Electoral College

AD: Picking the President: Understanding the Electoral College

 

The Founding Fathers created the Electoral College after much debate and compromise, but it has provided stability to the process of picking presidents. Though the winner of the national popular vote typically takes the presidency, that vote failed to determine the winner in five elections: 1824, 1876, 1888, 2000 and 2016 when Hillary Clinton gained 2.8 million more votes.


President Trump won 306 electorcal college votes to Hillary Clinton's 232 on Nov 8, 2016. Trump campaigned to win the electoral votes, not the majority vote, by visiting the closely contested states. And in doing so Trump turned seven blue Democrat states to red Republican states. Trump supporters also argue Hillary received more votes than Trump because millions of illegal immigrants voted for her.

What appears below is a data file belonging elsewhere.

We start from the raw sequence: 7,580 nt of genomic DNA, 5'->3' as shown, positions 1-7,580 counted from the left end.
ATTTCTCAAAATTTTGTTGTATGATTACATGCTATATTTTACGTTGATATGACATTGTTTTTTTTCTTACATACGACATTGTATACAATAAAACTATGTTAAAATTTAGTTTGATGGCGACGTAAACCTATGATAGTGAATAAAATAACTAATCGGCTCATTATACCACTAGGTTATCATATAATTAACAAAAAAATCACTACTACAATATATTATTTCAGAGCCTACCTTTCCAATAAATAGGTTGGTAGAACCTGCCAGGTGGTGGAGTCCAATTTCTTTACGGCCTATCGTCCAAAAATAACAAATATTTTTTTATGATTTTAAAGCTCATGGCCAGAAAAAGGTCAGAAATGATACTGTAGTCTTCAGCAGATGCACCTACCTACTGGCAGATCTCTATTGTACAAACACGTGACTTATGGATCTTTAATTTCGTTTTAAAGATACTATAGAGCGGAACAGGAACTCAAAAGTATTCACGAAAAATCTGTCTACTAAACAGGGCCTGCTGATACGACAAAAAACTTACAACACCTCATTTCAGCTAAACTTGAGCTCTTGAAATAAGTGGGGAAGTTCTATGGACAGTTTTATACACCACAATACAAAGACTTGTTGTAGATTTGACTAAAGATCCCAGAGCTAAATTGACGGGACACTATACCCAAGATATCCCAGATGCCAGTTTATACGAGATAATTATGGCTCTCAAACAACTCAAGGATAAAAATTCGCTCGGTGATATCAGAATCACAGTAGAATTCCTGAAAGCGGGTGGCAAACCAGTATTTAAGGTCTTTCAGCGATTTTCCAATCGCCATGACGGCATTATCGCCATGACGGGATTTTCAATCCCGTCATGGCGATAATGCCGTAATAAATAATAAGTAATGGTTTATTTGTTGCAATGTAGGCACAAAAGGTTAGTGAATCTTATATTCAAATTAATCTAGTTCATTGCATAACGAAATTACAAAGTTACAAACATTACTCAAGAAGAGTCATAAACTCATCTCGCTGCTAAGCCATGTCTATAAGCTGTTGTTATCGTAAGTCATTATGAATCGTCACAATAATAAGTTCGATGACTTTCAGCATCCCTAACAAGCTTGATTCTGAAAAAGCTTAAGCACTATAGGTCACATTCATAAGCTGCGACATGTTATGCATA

​The Electoral College ensures that votes by Americans from all 50 states count. Without the Electoral College many of the smaller populated states (minority of the population) would be ignored and would not have a voice. Instead only the top few heavily populated states would be the voice, and therefore control, the entire rest of the country. Presidential candidates would only need to campaign in a handful of states, ignoring the majority rest of the states. 

Understanding The Electoral College Map

Understanding The Electoral College Map